CHICAGO, March 30 (UPI) — The University of Illinois at Chicago says it will become the first university in the world to have one of a new generation of electron microscopes.
University officials said the new “aberration-corrected scanning transmission electron microscope,” nicknamed STEM, will provide views of up to three times the sharpness of existing electron microscopes.
Assistant Professor Robert Klie was awarded a $2 million National Science Foundation grant to acquire the sophisticated instrument that will allow scientists see individual atoms, helping them better understand how materials function.
“By improving the resolution we can decrease the blurring, so we’ll see atoms that were previously indistinguishable,” said Klie, who previously worked with a comparable instrument at the Brookhaven National Laboratory.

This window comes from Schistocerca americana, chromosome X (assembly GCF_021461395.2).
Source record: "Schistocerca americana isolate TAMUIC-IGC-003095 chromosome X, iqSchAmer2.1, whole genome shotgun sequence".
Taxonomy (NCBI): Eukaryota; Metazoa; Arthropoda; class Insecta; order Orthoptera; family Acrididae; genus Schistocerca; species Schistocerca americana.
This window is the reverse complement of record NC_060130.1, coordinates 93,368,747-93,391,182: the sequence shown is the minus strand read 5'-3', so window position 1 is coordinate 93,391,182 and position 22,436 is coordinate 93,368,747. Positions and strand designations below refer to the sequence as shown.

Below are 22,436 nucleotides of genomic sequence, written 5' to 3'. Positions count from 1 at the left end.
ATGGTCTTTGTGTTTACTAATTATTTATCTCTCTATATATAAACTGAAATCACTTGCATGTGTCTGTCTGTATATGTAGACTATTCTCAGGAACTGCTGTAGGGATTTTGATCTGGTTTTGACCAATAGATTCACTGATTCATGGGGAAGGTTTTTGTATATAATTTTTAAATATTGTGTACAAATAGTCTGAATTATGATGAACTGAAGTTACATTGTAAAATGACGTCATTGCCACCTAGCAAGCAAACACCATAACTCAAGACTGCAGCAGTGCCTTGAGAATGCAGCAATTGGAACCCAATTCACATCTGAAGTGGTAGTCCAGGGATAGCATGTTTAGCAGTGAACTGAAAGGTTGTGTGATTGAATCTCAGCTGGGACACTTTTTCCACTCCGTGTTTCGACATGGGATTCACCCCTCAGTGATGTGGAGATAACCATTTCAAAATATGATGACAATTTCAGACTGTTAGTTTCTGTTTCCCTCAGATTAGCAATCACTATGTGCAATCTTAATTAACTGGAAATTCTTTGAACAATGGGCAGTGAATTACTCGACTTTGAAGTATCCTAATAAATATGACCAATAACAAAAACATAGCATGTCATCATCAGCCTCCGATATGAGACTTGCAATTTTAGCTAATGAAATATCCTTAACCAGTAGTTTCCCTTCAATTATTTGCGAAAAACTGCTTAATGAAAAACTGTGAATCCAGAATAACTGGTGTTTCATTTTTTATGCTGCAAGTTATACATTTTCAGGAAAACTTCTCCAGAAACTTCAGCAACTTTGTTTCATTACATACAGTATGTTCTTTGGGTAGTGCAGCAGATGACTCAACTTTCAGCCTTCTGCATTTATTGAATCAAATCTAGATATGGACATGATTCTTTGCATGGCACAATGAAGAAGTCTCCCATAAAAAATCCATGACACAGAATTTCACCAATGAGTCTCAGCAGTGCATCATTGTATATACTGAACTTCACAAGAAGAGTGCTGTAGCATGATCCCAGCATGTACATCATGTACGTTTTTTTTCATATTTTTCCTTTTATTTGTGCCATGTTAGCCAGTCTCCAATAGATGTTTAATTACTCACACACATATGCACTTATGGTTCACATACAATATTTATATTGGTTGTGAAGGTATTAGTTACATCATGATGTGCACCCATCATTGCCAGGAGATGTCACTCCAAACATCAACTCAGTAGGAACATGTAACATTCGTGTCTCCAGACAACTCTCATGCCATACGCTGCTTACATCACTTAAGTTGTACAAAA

Unlike optical microscopes that use visible light to illuminate a sample, STEM views samples using a carefully controlled beam of electrons accelerated to nearly the speed of light, Klie said. With aberration correction, the STEM will provide sharper images and have reduced electron energy blur, which improves color distinction.
“With the aberration correctors, you can correct for the decreased resolution of slower electrons and still get the atomic resolution, even at these low acceleration voltages,” Klie said.
The new instrument will mark the first significant upgrade to the university’s electron microscopy facility in more than a decade, giving students unparalleled training opportunities, Klie said.
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